I’ve never met a potato I didn’t like. Roasted, baked, crisped, mashed; as a gratin, as slap chips, as “pomme purée” on a fine-dining table, hash brown for breakfast, or just simply shredded and stir-fried with soy and vinegar. The versatility of the potato is simply undeniable.
Since it travelled several centuries ago, across the oceans from South America into the kitchens and dining tables of millions globally, its reputation as one of the world’s top four staple crops is unmatched. There are more than 4,000 types of potatoes in the world, mostly from the Andes mountain range. I dream to meet them all in my lifetime.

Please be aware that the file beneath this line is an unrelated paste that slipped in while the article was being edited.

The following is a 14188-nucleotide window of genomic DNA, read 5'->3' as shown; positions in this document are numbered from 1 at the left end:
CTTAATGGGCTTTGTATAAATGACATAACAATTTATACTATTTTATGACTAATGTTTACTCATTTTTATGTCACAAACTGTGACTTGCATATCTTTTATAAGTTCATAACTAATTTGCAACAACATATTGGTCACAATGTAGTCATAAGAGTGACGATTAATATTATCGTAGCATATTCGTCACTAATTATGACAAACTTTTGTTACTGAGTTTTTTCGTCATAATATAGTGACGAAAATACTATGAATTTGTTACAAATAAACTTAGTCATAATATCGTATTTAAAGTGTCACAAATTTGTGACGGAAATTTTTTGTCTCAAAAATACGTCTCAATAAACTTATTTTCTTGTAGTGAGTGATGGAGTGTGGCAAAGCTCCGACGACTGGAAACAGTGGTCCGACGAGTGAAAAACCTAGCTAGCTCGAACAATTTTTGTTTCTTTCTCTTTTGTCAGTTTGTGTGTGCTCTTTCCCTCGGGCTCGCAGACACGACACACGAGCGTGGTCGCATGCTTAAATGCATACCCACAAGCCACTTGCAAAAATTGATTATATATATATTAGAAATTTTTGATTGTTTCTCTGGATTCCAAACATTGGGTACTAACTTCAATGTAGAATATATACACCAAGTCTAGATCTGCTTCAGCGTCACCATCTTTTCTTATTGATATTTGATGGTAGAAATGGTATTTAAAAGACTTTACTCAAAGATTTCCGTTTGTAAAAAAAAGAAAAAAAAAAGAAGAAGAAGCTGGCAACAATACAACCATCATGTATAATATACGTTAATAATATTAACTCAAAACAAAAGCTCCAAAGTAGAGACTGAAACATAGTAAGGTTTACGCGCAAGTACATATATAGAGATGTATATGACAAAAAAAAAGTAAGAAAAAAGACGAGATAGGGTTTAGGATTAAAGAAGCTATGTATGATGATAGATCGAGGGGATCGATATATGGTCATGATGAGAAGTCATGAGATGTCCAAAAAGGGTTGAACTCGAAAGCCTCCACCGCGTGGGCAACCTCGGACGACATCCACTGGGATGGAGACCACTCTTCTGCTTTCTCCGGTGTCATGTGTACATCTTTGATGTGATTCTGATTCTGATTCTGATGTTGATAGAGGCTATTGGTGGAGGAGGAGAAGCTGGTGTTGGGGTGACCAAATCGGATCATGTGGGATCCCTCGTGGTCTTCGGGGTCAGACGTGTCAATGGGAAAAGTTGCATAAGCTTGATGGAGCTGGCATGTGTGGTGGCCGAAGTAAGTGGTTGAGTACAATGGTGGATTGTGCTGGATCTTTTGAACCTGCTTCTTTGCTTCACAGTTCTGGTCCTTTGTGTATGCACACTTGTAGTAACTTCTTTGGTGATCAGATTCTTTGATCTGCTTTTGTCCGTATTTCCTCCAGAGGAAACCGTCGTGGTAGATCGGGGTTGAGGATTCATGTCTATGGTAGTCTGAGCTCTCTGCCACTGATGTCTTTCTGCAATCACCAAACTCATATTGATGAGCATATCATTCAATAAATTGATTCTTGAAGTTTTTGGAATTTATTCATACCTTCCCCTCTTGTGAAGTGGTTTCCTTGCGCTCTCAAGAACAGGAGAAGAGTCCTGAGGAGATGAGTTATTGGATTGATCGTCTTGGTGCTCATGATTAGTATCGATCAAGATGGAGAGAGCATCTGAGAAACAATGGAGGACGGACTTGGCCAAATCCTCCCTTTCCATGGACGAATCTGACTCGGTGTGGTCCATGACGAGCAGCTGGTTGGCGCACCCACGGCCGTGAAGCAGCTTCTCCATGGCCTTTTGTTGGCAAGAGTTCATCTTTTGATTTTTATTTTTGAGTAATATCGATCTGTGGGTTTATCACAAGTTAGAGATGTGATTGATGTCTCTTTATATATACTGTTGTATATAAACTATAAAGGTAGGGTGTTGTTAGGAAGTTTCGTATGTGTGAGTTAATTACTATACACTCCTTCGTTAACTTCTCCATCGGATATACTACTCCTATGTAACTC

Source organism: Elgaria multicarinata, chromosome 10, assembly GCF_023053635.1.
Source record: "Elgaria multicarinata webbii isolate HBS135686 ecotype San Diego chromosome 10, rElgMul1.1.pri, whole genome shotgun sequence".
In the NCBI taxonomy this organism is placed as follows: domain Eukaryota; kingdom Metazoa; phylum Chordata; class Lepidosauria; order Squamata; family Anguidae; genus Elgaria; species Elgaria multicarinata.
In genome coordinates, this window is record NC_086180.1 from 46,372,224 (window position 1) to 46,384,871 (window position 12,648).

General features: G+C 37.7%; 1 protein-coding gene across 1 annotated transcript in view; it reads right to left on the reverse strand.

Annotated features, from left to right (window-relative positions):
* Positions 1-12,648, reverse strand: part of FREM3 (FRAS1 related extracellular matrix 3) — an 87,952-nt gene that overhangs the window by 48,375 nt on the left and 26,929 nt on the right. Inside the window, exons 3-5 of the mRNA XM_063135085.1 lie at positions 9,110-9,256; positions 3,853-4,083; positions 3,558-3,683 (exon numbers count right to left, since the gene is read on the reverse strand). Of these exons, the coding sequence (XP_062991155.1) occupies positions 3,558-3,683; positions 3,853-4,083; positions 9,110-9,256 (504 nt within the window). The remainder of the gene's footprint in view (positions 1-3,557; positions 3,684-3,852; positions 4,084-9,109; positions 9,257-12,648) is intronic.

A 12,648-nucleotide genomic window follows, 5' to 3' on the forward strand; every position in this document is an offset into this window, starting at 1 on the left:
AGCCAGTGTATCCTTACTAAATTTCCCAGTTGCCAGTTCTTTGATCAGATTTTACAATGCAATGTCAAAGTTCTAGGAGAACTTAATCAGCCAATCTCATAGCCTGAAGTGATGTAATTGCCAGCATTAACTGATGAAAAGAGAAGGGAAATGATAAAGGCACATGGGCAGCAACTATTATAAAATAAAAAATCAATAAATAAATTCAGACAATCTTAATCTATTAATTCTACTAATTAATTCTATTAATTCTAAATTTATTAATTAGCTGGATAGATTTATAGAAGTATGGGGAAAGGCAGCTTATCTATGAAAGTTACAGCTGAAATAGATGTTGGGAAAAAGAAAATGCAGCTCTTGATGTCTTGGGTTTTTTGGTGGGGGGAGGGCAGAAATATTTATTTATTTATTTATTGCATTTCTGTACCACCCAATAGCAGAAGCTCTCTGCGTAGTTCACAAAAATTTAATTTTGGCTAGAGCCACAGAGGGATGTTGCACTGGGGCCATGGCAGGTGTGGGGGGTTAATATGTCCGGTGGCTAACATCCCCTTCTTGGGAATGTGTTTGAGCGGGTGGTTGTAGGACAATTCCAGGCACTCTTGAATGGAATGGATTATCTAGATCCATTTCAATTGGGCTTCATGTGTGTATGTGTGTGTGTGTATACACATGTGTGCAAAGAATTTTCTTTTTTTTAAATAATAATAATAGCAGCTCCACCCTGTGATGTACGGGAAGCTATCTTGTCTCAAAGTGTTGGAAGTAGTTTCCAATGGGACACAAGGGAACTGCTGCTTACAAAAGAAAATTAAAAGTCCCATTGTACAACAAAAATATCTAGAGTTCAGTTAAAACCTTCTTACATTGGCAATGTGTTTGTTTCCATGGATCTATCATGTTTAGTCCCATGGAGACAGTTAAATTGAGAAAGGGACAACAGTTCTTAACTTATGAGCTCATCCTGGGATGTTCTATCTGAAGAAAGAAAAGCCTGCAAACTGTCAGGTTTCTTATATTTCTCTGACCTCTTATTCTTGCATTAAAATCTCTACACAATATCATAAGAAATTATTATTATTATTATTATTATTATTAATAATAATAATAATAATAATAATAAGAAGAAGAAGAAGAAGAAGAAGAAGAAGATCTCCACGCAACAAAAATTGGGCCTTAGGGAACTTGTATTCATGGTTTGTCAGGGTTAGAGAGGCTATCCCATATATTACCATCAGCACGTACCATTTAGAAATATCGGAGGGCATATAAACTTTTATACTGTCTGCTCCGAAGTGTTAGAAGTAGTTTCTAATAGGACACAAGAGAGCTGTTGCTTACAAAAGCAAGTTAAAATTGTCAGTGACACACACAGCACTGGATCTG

The quietly confident potato effortlessly steps into a role of being the star of a dish, or happily and deliciously slots in as a subtly complementary side dish. Its texture is malleable to the chef’s preference: crunchy, soft or crispy on the outside but melt-in-your-mouth on the inside. It is a great gravy soaker and thickener, and a must-add in curries and stews. And potato is unbelievably tasty in a samoosa, or as Sichuan-style street-side pancake.